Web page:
So the ledger just auto updates every 10 minutes to reflect new supply. 26/
People often ask where do bitcoins come from. Well this is how bitcoins are born. Every bitcoin in circulation today was first issued as a reward to a miner.

The block reward creates an incentive for miners to add hash power to the network. 27/
So i guess now the question is, whats all this hashpower for? Is it wasteful? So what if you get a bitcoin, what can you do with it? 28/
Well you can do several things with bitcoin that were *never* possible before.

+ you can send bitcoin from Alice to Bob on a peer to peer network anywhere in the world without a bank intermediating the transaction.

Big deal! 29/
Alice sends 1 bitcoin to Bob

ledger updates change of ownership from Alice to Bob

thats all. Just an update. So its a payment network. 30/
Every instance of updating the ledger incurs a fee. Like paying Mpesa fees to send money. All fees are collected and paid to the people who secure the network 'miners'

So people are mining and investing in mining to earn a reward + fees 31/
All transactions on the network are processed at intervals of 10 minutes (est). Transaction are batched and sequentially processed in 10 minute blocks. Every block, every 10 minutes rewards a lucky miner with

12.5 BTC (block reward)
X BTC (transaction fees)

see pic 32/
We can also see which lucky miner got the reward and transaction fees. This block was slushpool 33/
Another quality of bitcoin that is valuable is how it is resistant to asset seizures. B/c the record of ownership is held on a peer to peer network (not a national bank, or corrupt gov agency), no one can change it.

If it says Alice owns 5 bitcoin, that remains forever true 34/
So say in theory @DavidNdii was detained by Muthamaki. And all his bank accounts frozen on decree of UK. Say his family fled the country to survive. They cant take their money.

With Bitcoin, they wld have an asset that cannot be seized by government. 35/
The family could flee with 100 bitcoins with no risk of seizure.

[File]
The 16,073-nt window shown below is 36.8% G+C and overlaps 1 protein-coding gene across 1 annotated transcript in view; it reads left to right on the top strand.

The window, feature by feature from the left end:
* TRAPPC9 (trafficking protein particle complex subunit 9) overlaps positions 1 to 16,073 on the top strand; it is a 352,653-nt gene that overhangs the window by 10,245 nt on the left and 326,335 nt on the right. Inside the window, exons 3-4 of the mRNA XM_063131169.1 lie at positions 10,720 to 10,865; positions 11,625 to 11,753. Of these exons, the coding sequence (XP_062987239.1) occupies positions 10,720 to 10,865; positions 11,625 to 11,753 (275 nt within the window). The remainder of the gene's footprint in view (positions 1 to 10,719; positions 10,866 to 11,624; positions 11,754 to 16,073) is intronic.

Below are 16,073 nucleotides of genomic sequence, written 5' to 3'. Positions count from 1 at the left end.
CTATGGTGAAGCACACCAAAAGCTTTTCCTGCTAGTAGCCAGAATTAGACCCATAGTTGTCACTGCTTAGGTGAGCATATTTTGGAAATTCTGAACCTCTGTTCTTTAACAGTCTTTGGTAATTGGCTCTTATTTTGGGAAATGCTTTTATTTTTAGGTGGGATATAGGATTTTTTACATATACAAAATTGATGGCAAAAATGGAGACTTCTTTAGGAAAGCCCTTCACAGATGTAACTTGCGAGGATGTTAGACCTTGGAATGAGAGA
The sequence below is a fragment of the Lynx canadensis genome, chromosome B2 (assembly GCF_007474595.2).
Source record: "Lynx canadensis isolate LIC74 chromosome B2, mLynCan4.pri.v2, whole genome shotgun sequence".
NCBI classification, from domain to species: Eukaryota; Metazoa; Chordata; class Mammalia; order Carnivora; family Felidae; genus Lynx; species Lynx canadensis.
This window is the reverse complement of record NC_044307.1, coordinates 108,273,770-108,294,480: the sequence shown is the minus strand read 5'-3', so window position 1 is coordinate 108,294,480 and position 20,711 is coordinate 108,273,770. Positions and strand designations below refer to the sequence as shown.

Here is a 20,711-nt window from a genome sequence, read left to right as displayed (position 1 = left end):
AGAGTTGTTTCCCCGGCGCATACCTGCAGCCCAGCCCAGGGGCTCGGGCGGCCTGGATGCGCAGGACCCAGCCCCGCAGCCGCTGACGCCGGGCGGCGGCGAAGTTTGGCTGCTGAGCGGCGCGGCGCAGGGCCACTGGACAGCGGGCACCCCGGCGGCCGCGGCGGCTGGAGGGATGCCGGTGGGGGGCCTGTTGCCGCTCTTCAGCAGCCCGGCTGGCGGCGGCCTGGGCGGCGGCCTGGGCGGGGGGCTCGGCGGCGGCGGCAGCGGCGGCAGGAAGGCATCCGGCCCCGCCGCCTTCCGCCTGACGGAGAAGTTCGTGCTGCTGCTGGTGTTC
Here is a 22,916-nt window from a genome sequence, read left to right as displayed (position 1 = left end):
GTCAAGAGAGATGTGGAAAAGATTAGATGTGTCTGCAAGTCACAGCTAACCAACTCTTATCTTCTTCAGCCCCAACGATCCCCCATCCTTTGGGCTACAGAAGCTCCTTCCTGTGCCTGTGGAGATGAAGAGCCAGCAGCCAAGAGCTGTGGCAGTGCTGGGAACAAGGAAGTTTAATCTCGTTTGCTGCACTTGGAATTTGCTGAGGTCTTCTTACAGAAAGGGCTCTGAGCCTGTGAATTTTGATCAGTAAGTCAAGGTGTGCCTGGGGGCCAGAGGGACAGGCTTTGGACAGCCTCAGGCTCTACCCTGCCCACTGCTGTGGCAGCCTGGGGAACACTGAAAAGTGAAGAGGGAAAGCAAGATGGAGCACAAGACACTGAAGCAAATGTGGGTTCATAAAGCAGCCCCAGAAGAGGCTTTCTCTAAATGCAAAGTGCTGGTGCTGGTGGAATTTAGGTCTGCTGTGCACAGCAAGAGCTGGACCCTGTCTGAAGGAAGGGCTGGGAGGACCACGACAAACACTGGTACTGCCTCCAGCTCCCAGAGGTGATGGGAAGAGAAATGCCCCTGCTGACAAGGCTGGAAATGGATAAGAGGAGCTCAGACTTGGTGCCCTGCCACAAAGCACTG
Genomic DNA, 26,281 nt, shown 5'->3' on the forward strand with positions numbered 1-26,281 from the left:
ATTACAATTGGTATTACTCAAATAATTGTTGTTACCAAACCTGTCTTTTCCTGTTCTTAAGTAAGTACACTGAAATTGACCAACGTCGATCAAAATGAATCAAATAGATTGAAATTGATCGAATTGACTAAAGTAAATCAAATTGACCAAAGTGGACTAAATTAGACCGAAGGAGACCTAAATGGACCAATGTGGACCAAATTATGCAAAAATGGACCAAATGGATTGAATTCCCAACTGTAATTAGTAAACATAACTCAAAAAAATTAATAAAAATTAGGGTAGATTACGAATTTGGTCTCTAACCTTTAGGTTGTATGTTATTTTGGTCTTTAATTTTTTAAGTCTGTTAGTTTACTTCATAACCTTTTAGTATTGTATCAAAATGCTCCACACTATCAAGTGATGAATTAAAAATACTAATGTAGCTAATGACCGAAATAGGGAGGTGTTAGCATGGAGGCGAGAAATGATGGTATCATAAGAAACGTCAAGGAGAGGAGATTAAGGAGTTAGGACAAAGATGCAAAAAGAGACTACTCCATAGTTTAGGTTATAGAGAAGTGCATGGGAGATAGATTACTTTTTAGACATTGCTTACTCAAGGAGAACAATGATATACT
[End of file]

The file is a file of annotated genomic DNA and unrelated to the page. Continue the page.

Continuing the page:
A bit extreme you say?

This has happened. Enough times for it to be a problem

+ Moi era in the 90s
+ Countries under dictatorship

Bitcoin is the first censorship resistant digital asset/currency. 36/
You will come across this quality emphasized in different settings

Refugees of war salvaging their wealth into a censorship resistant asset
Jews fleeing Holocaust Germany world war 2 who had to abandon their wealth
Argentina's economic crisis
Zimbabwe hyperinflation 37/
All of these may be problem *you* have never had to face. But they are *real* problems for people in other parts of the world.

The problem comes in different forms. I could list another thread of potential use cases.

I think it is a valuable quality 38/
I bet we can find atleast 1,000 people in the world today who use bitcoin as

+ a payment network
+ a way to store value against repressive regimes (political/economic) 39/
So bitcoin is not *useless* if 1000 more people find it useful for 2 points above, then surely it must have some *value* Someone wants it for a real pressing need.

There's one more thing bitcoin is good for thats often left out in simplistic diatribes against bitcoin 40/
The peer to peer ledger can also be used to record *other things. Its all data after all, numbers, 1 and 0s - it could represent a name or a number or a currency. Just throw it all on the ledger.

So now the Bitcoin ledger looks like

1. bitcoin
2. titles
3. names

You can pay a transaction fee to insert data in every 10 minute block and it will have all the properties and qualities of bitcoin - p2p, censorship resistant, immutable.

Data can be anything

Adding stuff on this blockchain ledger costs fees
Decentralized blockchains use incentives (like cryptocurrencies) to align real world resources to secure an immutable, p2p, censorship proof network that could potentially be useful in our economy (now or in future) for currency or other applications
So i dont buy the argument that bitcoin is not valuable. Or it doesnt have intrinsic value. Or what have you

(personal opinion) 44/
4. Altcoins: Bitcoin is only the beginning
The greatest achievement of bitcoin was proving the concept could work. Bitcoin proved you could incentivize people to secure a network from resistance or attack by baking in an economic incentive secured by cryptography 45/
Others appreciated the concept and adapted to secure a network for *other applications* and use case besides Satoshi nakamoto’s alternative money system.

Like registering domain names? Or building decentralized applications like a decentralized twitter 46/
There was backlash against the high amount of energy used by bitcoin to secure the network. Could we build a blockchain with a different mechanism of consensus on the ledger w/out burning up electricity? 47/
The earliest pioneers of exploring other applications of blockchains besides securing bitcoins experimented on the bitcoin blockchain. Some added new layers on the ledger - application specific layers like Namecoin 48/
What is namecoin? a censorship-resistant top level domain .bit 49/
Or Counterparty @CounterpartyXCP

"Counterparty is a financial platform for creating peer-to-peer financial applications on the bitcoin blockchain."… 50/
Or Coloured coins

Colored Coins" loosely describes a class of methods for representing and managing real world assets on top of the Bitcoin Blockchain.… 51/
Or Mastercoin

"Omni (formerly Mastercoin) is a digital currency and communications protocol built on the bitcoin blockchain." 52/